Jon Stewart: The Modern Public Intellectual. No Kidding.

The term public intellectual has a rather antiquated sound to it, conjuring up images of a bygone era, where men sat around parlors wearing vests, smoking pipes and sipping beverages out of tiny cups whilst waxing philosophically and debating the politics of the day. A quick google of the phrase “public intellectual” will provide you with a list of names, which, unless you yourself are perhaps a public intellectual, you will probably never have heard of, and some of which you will even probably fail to be able to pronounce correctly (I’m looking at you, Abdolkarim Sorouch).

The definition of a public intellectual, it turns out, is debatable. According to the Collins dictionary, the public intellectual:

“Is an intellectual, often a noted specialist in a particular field, who has become well-known to the general public for a willingness to comment on current affairs.”

Berry Gewen of the New York Times, offers a more nuanced definition of the term, suggesting we:

“Go back to the original New York Intellectuals for guidance. Broadly, they viewed the public intellectual as someone deeply committed to the life of the mind and to its impact on the society at large. Irving Howe refers to the pursuit of “the idea of centrality” among the writers he knew, and the yearning “to embrace . . . the spirit of the age.” That is, public intellectuals were free-floating and unattached generalists speaking out on every topic that came their way (though most important for the New York Intellectuals was the intersection of literature and politics). They might be journalists or academics, but only because they had to eat.”

Richard Posner, both a public intellectual, and an expert on the subject of public intellectuals wrote a book entitled “Public Intellectuals; A Study of Decline.” Posners central thesis is as follows:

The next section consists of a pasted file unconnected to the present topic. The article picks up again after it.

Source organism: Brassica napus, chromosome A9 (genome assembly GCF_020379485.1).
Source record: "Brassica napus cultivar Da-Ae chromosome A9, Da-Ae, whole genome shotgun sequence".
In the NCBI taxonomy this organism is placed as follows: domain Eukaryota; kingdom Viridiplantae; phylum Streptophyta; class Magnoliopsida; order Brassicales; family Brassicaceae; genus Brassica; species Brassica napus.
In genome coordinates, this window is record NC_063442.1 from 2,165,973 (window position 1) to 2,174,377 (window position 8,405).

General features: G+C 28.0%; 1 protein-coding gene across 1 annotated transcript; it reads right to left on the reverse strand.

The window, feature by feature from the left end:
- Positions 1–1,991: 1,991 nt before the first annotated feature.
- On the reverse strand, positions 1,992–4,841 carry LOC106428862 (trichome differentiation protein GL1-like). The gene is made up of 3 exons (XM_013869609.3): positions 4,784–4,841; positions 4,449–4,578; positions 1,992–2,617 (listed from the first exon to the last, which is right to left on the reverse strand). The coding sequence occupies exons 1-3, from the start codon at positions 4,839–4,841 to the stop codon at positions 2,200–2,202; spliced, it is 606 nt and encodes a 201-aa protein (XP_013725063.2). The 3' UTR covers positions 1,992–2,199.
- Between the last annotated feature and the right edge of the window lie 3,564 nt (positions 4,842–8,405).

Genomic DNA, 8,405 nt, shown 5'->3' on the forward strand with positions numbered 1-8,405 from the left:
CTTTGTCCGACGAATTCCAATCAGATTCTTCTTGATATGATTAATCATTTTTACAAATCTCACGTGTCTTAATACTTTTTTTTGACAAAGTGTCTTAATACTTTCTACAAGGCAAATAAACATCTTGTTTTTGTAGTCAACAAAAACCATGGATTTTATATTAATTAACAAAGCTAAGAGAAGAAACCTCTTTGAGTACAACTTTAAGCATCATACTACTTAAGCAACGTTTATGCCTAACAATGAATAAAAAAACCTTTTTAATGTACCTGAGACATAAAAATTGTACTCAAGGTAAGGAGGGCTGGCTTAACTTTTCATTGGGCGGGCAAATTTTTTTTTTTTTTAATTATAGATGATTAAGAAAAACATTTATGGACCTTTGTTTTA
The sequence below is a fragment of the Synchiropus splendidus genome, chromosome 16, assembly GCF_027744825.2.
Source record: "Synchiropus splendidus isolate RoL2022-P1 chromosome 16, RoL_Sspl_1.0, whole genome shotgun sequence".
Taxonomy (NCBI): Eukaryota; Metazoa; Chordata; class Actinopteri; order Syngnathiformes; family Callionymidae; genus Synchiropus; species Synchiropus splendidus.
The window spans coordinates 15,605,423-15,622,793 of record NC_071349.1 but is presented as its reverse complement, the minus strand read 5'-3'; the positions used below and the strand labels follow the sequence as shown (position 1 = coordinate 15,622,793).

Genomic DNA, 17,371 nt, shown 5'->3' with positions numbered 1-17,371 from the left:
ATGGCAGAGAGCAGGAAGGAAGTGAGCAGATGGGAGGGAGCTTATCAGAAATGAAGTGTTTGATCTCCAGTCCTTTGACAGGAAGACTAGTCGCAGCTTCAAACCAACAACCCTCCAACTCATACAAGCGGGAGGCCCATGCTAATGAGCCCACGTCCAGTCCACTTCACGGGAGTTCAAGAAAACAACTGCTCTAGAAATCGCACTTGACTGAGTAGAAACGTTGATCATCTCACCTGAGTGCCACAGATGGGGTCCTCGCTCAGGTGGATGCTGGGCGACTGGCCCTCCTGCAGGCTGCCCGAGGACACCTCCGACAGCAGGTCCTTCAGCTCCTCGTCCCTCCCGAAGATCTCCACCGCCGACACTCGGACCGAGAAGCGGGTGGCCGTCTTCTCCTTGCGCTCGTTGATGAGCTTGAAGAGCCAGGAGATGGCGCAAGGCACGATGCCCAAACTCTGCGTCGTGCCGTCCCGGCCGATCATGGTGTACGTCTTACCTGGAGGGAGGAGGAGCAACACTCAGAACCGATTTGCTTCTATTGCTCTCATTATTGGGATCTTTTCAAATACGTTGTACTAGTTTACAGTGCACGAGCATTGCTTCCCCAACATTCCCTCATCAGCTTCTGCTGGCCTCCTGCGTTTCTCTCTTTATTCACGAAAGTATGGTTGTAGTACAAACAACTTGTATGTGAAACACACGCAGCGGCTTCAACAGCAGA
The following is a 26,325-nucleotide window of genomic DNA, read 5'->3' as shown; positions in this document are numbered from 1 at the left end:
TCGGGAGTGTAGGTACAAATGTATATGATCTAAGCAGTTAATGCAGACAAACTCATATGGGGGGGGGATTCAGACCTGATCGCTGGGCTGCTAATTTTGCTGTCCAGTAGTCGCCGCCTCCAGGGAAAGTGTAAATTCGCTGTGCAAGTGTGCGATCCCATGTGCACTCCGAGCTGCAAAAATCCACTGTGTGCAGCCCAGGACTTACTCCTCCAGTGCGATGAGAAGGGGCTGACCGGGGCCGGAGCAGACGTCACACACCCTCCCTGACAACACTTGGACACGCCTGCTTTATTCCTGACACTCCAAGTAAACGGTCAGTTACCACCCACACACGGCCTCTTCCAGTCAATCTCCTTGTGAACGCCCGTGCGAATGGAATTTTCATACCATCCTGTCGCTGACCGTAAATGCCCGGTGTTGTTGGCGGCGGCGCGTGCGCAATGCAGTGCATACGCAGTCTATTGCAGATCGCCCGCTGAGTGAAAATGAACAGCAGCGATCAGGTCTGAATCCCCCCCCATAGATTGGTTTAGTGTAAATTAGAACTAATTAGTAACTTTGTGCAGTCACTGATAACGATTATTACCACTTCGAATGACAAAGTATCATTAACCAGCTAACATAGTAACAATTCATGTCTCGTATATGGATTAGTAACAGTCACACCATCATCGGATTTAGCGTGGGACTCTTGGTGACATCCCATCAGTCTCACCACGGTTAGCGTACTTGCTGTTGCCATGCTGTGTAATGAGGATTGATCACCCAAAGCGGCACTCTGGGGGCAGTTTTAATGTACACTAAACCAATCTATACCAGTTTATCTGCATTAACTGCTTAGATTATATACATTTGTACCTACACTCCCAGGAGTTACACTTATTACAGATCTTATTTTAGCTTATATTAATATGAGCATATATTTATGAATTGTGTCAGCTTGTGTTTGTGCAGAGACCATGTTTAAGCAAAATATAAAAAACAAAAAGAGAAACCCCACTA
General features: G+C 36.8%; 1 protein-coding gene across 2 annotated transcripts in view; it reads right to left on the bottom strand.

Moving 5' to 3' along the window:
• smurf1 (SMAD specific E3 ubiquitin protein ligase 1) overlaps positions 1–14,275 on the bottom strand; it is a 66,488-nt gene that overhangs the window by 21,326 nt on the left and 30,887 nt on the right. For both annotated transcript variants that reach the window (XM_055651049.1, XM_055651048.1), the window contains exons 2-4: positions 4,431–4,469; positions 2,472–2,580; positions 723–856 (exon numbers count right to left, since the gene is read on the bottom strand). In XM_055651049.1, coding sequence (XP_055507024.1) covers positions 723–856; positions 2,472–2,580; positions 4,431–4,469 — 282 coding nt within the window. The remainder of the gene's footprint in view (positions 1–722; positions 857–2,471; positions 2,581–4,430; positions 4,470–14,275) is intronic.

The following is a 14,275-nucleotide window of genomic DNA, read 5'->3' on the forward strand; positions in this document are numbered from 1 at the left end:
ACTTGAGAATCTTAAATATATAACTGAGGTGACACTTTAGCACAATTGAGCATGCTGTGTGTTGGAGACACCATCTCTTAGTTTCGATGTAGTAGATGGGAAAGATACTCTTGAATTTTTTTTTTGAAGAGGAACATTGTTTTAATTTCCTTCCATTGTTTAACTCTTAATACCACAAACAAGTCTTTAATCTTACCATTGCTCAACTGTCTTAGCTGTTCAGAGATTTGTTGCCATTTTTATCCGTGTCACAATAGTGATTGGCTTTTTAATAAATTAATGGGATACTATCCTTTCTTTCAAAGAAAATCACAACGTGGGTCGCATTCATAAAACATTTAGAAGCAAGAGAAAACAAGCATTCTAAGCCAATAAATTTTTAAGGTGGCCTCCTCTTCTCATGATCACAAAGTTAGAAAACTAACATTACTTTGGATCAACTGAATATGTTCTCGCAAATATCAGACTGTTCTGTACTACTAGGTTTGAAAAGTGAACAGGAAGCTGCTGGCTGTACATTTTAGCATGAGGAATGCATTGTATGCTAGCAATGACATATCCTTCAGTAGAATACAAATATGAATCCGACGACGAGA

“With the rapid growth of the media in recent years, highly visible forums for discussion have multiplied, while greater academic specialization has yielded a growing number of narrowly trained scholars. Posner tracks these two trends to their inevitable intersection: a proliferation of modern academics commenting on topics outside their ken. The resulting scene—one of off-the-cuff pronouncements, erroneous predictions, and ignorant policy proposals—compares poorly with the performance of earlier public intellectuals, largely nonacademics whose erudition and breadth of knowledge were well suited to public discourse.”

These conceptions aren’t wrong, but they do in my opinion leave out a central aspect of what it means to be a public intellectual; all the emphasis is on the subject, or “the intellectual,” while the predicate, or “the public”, is addressed as a mere afterthought. The definition of public is “of or concerning the people as a whole; ordinary people in general; the community.” A public intellectual, therefore, should be able to communicate complex ideas to common people.

As Brad Amburn of Foreign Policy Magazine points out:

“Part of being a “public intellectual” is also having a talent for communicating with a wide and diverse public.”

Or, in the famous words of Albert Einstein, “If you can’t explain it simply, you don’t understand it well enough.”Taking into consideration all of the above, I argue that comedian and former talk show host Jon Stewart exemplifies what it means to be a public intellectual in the modern era.

Jon Stewart, born Jon Stuart Leibowitz in New York City, grew up in New Jersey with his three brothers, his mother — a teacher — and his psychiatrist father. Stewart attended the College of William and Mary, a small college in Williamsburg, Virginia where he earned a bachelor’s degree in psychology, making Stewart education, but not to the extent that one would consider him an academic — a moniker that would have disqualified him (in some circles) as a true public intellectual in the 1960s.

At 25, Jon moved back to Manhattan, with dreams of making it as a comedian. After years of performing on the standup comic circuit, he caught the eye of a producer for the David Letterman Show, who invited Stewart to perform on the show. Soon after, he was offered his own show on the MTV network, which would come to be called “The Jon Stewart Show.” Although his show was well received, it was ultimately cancelled. His next move took him to Los Angeles, where he worked as an actor before deciding Hollywood wasn’t for him. Back in New York, Stewart wrote and published his first of three books, a series of short stories entitled “Naked Pictures of Famous People.” The book became a best seller on the New York Times best seller list. In 1999, Stewart finally found his niche, when he took over “The Daily Show” on Comedy Central.